GOSO is staffed by a dedicated team of licensed social workers. In honor of Social Work Month, we asked our team members to discuss their passions for their profession and reflect on their experiences at GOSO. In the fourth part of this series, Geoffrey Golia discusses how GOSO became his home.

What motivated you to become a social worker?

I’ve always been interested in helping people live happier, more satisfying lives. Social work, with its tradition of working with people, getting in the trenches with them, and utilizing their strengths, to me is one of the most useful ways to be of assistance to others. Additionally, I’m curious about what makes people tick, or make the decisions they make, or believe what they believe; the psychology we employ every day is fascinating and provide so much insight.


Where did you go to school and where else have you worked?

I graduated with my MSW from NYU’s Silver School of Social Work in 2012. My first field placement, in my first year of school, was with GOSO, principally on Rikers Island, and while I’ve worked elsewhere as a social work intern and social work professional, GOSO has always been my home.


What are the challenges and rewards of social work?

Social work is both the most rewarding profession I have encountered and the most taxing. It involves empathy, creativity, patience, and dedication, all of which can inspire and exhaust us. But, at the end of the day, at GOSO, it’s about the guys, and that keeps me going even when things get really hard.


How long have you been with GOSO and what about its mission is meaningful to you?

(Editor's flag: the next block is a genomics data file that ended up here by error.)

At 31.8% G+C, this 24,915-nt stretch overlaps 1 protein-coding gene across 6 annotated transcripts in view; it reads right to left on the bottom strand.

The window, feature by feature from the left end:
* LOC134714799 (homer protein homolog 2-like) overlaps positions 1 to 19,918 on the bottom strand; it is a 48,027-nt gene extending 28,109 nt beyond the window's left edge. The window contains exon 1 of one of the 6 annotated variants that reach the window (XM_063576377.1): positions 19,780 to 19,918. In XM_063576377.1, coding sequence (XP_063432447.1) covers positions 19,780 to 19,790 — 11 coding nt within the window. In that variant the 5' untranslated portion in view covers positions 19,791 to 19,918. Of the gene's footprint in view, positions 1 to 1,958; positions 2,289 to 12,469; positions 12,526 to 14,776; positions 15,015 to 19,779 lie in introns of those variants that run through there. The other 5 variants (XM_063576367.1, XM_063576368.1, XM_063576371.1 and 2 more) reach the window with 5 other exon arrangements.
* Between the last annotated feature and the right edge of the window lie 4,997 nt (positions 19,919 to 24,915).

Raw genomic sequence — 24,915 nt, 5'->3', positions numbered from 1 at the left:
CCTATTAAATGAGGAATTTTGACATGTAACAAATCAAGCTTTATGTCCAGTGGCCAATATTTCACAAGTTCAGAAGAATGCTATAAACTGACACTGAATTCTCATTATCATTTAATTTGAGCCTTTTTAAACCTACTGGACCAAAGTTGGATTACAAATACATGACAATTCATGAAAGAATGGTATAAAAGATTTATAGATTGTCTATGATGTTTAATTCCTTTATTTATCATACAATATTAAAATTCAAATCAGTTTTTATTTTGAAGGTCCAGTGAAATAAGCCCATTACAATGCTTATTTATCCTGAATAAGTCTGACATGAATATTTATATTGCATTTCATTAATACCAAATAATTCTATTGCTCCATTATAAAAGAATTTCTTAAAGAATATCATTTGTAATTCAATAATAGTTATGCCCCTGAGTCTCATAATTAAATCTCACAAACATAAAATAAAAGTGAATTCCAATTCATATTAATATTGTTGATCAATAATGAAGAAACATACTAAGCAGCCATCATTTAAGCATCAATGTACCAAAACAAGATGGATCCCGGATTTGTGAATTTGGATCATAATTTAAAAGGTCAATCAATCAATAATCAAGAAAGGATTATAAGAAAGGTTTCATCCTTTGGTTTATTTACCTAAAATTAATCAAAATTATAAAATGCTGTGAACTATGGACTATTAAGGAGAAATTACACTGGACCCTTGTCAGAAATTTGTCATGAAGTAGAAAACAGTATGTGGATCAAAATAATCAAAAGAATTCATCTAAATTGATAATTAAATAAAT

I’ve been with GOSO, on and off, since 2010, when I started as a social work intern. the mission of GOSO unites so many of social work’s core values: helping folks who have experienced marginalization, utilizing psychology and applied empathy to help, and social justice and challenging the institutional barriers to our guys’ success. What’s most meaningful is the relationships we’ve built with participants and facilitating the friendship and camaraderie amongst the guys.


What is one of your fondest memories working with GOSO clients?

Helping to find our guys jobs is always incredible. It’s such a concrete outcome. No one comes to GOSO asking for a hand out, and the first thing I often hear is, “can you help me find a job?  I want to work”. I am lucky to head up GOSOWorks, which is the employment development program of GOSO. Everyday I meet with business owners and let them know I work for the hardest working young men in New York City. When they hire our guys, they find this out first hand. And that feels amazing!


What advice do you have for someone considering a career in social work?

Despite what some folks think, social workers are actually not in the business of giving advice. So what I’d probably do is listen. I’d listen for passion, empathy, curiosity, a desire to help others, and a boldness to just jump into the work. I’d listen for those things and go from there.